A disproportionate percentage of economic activity — both production and consumption — comes in the fourth quarter as Christmas approaches. Similar trends occur in other economies with major gift-giving holidays. Yet most economic models imply benefits to smoother production and consumption. In fact seasonal business cycles look a great deal like regular business cycles. Major economic variables such as employment, production, and sales move in similar ways across the two kinds of cycles. Yet we typically disapprove of regular business cycles. So does it make sense for so much economic activity to be clustered in seasonal fashion?
Here are some con reasons:
1. Congestion: try parking your car at Tysons Corner on a Saturday afternoon in December.
2. Producers must make all-or-nothing bets on new styles, which then either take off or fall flat. The economy becomes riskier than it need be.
3. The short-run marginal cost curve is (possibly) rising, so it is more costly to produce so much for the final quarter all at once. Overtime rises as well.
4. Gift-giving may be an inefficient form of signaling with high deadweight losses.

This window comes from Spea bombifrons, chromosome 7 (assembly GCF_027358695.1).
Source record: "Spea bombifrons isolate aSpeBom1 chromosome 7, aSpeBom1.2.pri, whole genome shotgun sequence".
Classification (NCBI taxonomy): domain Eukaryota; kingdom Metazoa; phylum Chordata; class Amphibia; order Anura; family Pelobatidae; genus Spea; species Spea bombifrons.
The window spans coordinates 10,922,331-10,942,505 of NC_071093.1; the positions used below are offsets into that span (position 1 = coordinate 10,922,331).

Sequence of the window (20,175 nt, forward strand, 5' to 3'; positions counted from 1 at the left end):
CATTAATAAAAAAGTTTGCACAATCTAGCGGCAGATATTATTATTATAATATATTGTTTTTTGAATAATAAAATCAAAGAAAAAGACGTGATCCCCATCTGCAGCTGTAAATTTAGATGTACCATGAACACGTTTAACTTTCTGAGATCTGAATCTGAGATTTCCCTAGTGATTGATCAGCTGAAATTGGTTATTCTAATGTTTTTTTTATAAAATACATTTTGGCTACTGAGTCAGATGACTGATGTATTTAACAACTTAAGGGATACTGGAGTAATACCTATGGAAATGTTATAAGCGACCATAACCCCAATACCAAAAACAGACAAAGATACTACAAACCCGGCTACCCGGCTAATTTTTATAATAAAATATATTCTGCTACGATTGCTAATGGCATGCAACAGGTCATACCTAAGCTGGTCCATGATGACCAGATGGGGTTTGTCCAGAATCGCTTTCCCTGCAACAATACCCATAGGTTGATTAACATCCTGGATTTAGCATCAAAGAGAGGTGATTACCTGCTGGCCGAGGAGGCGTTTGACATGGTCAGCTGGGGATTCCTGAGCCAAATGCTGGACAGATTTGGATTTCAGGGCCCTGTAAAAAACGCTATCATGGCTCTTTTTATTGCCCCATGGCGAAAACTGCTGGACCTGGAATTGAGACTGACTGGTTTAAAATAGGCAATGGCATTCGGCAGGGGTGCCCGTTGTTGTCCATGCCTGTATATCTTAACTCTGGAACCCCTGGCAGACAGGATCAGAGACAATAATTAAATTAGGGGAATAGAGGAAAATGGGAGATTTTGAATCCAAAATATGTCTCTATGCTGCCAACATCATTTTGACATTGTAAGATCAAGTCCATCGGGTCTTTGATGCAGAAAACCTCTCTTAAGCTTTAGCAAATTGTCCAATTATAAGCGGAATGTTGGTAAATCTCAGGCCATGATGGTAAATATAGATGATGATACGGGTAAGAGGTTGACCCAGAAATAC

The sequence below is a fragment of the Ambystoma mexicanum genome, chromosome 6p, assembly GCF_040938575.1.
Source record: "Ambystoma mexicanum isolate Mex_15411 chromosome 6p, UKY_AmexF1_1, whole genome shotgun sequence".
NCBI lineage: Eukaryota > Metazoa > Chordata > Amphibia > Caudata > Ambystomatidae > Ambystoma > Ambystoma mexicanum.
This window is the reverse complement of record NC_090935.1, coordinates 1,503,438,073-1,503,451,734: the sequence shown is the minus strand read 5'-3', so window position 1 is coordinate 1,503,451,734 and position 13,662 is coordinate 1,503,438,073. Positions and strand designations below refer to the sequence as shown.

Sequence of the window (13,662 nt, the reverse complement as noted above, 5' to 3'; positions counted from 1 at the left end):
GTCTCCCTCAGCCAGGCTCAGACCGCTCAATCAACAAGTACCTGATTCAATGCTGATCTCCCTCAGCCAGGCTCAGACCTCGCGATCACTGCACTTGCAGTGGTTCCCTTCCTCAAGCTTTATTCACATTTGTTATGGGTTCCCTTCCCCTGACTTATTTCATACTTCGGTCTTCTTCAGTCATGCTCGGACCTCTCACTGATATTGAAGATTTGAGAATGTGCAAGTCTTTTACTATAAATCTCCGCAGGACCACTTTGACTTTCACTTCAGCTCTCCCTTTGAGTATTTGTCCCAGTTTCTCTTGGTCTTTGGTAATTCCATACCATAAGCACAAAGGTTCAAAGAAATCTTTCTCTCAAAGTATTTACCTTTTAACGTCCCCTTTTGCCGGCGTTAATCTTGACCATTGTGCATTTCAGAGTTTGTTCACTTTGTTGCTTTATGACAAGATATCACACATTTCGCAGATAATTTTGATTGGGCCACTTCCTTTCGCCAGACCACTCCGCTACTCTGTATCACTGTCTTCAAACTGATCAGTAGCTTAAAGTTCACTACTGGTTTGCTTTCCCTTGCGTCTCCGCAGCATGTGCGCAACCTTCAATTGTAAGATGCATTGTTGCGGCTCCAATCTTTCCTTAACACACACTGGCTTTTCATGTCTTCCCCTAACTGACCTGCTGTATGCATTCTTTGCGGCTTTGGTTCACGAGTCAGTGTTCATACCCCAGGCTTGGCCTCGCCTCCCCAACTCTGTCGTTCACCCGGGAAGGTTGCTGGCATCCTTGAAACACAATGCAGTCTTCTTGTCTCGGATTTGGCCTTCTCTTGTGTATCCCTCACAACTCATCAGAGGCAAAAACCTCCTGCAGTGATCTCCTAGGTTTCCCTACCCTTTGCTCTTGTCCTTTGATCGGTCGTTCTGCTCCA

5. The Christmas season encourages undue attention to creating "blockbusters" rather than quality niche goods. This trend is evident in the book market.
If these hold, on net, we pay an inefficiently large amount of attention to Christmas. We should tax Santa at the margin.
Here are some pro reasons:
1. Shopping involves fixed costs, so let’s get it all over with at the same time. The same might be said for tracking consumer demands, or even producing the stuff.
2. New ideas have a better chance of getting a start when we bunch demand in concentrated fashion and increase returns. Christmas boosts innovation, which is in general undersupplied.
3. Once the season is over, it is over. We have a simpler mechanism for getting rid of failed products and failed ideas.
4. There is no other way to produce that "Christmas spirit."
I incline toward the "pro" reasons, with emphasis on number two. Though I do not pretend to have a grip on the empirics of this question.) But if seasonal cycles are so good, why do I object to regular business cycles? Can it matter so much that one is anticipated and the other not? If, statistically, they look so much alike, can it be said that one is based on coordination failure and the other not?